As the calendar year rapidly wanes, 401(k) plan required notices for calendar-year plans will soon be due. Three of the most common year-end notices are Section 401(k) plan safe harbor notices, Qualified Default Investment Alternative (QDIA) notices, and automatic contribution notices. These notices must be provided no more than 90 days (and not less than 30 days) prior to the new plan year. Accordingly, for calendar year plans, December 1, 2015 is the notice distribution deadline.
Safe Harbor Notices
- Standard Safe Harbor. Section 401(k)(12) of the Internal Revenue Code provides that a cash or deferred arrangement is deemed to meet the nondiscrimination requirements of Section 401(k)(3)(A)(ii) if the arrangement provides at least one of two types of safe harbor employer contributions and if a safe harbor notice is provided to each employee eligible to participate in the arrangement. The notice must be provided at least 30 days (but no more than 90 days) before the beginning of each plan year and must be sufficiently comprehensive to inform employees of their rights and obligations under the plan. It must include (among other things) a description of the safe harbor employer contribution, other contributions made under the plan and the conditions under which they are made, and compensation on which deferrals are based. The safe harbor notice must include any scheduled changes to the plan that will apply in the new plan year.
- QACA Safe Harbor. Section 401(k)(13) sets forth a slightly different nondiscrimination safe harbor that relates to a qualified automatic contribution arrangement (QACA)—that is, an arrangement under which, in the absence of an election to defer, an employee eligible to participate in a plan is treated as having elected to defer a certain percentage of compensation. The annual timing requirement of the notice for this QACA safe harbor is the same as under the standard safe harbor. The content requirement is also the same, with the exception that a QACA safe harbor notice must describe the automatic contributions that will be made on the employee’s behalf, the employee’s right to elect not to have elective contributions made (or to elect to have them made at a different percentage), and how contributions made under the QACA will be invested in the absence of any investment election by the employee.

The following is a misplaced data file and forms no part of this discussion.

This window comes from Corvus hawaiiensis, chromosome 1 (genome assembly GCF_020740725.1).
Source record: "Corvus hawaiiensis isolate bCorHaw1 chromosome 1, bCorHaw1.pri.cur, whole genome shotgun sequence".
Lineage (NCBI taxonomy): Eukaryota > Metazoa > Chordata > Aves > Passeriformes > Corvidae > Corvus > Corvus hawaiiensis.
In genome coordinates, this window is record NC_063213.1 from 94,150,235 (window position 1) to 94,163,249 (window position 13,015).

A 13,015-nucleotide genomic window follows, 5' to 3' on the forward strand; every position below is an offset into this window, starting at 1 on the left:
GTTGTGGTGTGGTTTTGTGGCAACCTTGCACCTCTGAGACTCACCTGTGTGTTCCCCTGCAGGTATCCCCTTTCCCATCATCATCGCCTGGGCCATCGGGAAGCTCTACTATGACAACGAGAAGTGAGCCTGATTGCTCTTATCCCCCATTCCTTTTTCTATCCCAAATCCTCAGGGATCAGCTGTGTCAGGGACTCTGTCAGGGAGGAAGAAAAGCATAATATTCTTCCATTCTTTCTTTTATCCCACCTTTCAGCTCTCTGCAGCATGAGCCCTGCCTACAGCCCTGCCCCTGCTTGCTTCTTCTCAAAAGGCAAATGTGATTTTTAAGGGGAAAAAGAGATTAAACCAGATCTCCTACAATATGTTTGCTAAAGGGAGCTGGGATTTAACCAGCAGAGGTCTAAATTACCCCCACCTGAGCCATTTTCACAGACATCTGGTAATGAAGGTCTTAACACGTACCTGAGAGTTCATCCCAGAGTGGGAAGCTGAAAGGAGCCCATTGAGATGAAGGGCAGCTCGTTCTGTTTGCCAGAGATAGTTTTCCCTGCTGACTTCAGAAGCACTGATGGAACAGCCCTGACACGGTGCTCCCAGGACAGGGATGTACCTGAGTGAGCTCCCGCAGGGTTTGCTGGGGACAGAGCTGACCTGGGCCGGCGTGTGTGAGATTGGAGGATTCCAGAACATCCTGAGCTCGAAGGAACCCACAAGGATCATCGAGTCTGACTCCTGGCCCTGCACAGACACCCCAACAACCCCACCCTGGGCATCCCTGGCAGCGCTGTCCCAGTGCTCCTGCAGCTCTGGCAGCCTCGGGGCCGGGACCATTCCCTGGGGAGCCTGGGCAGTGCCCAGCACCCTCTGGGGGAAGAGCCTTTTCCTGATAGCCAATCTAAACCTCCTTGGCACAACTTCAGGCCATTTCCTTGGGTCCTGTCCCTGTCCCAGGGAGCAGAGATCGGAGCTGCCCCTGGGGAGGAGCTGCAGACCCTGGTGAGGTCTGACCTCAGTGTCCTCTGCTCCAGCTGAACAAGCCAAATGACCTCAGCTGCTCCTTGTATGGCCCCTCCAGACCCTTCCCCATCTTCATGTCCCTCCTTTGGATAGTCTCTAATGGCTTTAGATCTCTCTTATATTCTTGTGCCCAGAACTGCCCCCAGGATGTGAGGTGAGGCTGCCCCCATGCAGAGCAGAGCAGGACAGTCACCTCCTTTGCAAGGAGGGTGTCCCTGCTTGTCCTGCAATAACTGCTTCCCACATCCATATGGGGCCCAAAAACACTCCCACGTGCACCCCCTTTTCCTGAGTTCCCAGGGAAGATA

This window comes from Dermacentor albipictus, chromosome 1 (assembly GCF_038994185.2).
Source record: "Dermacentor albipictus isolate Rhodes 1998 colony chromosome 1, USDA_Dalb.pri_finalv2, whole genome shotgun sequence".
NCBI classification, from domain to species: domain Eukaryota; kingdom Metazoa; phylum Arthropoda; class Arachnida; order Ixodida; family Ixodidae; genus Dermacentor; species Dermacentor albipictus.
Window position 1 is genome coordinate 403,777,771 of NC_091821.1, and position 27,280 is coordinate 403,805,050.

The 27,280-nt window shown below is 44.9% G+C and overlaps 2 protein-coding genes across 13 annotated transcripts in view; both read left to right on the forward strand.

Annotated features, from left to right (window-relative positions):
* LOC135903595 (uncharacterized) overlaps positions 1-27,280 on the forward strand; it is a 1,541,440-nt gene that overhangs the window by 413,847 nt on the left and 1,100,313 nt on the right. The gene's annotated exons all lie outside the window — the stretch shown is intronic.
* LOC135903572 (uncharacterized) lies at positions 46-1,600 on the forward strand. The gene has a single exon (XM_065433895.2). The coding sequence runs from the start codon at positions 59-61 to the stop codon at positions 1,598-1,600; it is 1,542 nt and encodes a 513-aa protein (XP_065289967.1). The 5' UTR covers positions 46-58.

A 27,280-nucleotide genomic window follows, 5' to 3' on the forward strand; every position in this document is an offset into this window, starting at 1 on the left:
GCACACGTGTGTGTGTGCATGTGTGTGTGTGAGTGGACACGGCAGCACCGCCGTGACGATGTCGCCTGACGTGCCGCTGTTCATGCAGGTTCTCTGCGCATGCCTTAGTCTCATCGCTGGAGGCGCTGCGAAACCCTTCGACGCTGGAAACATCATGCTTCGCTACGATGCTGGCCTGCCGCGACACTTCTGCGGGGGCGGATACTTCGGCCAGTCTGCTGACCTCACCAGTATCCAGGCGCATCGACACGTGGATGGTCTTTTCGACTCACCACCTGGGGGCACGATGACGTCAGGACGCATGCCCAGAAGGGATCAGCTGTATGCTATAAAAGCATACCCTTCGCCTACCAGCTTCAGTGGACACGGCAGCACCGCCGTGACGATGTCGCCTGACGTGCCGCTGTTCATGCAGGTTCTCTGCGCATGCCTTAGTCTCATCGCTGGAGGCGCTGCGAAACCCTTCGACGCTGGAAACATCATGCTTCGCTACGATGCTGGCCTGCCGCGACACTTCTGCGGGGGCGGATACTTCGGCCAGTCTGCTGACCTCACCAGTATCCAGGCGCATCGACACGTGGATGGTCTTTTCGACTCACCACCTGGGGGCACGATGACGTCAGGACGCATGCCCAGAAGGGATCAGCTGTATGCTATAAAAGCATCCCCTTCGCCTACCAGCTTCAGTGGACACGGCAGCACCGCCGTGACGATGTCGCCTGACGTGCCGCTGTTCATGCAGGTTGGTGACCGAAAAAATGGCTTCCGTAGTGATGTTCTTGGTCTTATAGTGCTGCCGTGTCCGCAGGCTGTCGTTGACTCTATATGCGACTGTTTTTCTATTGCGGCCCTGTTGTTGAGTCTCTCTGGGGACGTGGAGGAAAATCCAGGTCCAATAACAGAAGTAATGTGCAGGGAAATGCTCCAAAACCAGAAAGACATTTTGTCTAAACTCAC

401(k) plan fiduciaries wishing to limit liability with respect to investment of participant accounts absent an affirmative participant investment election can do so through the use of a qualified default investment alternative (QDIA). A QDIA includes an investment alternative that is a target date or lifecycle fund or portfolio, a balanced fund or portfolio that meets certain requirements, or a managed account using a target date or lifecycle approach. Among other QDIA requirements, participants and certain beneficiaries must be provided with a QDIA notice prior to their first investment in the plan and annually at least 30 days before the beginning of each plan year.
Automatic Contribution Notices
Any 401(k) plan that includes an automatic contribution feature, regardless of whether the plan is a QACA, generally must provide an annual notice to each plan participant that sets forth participants’ rights and obligations under the arrangement, including the right to not have automatic contributions made (or to have them made at a different percentage) and an explanation of how the automatic contributions are invested. This notice must also be provided at least 30 days (but no more than 90 days) before the beginning of each plan year.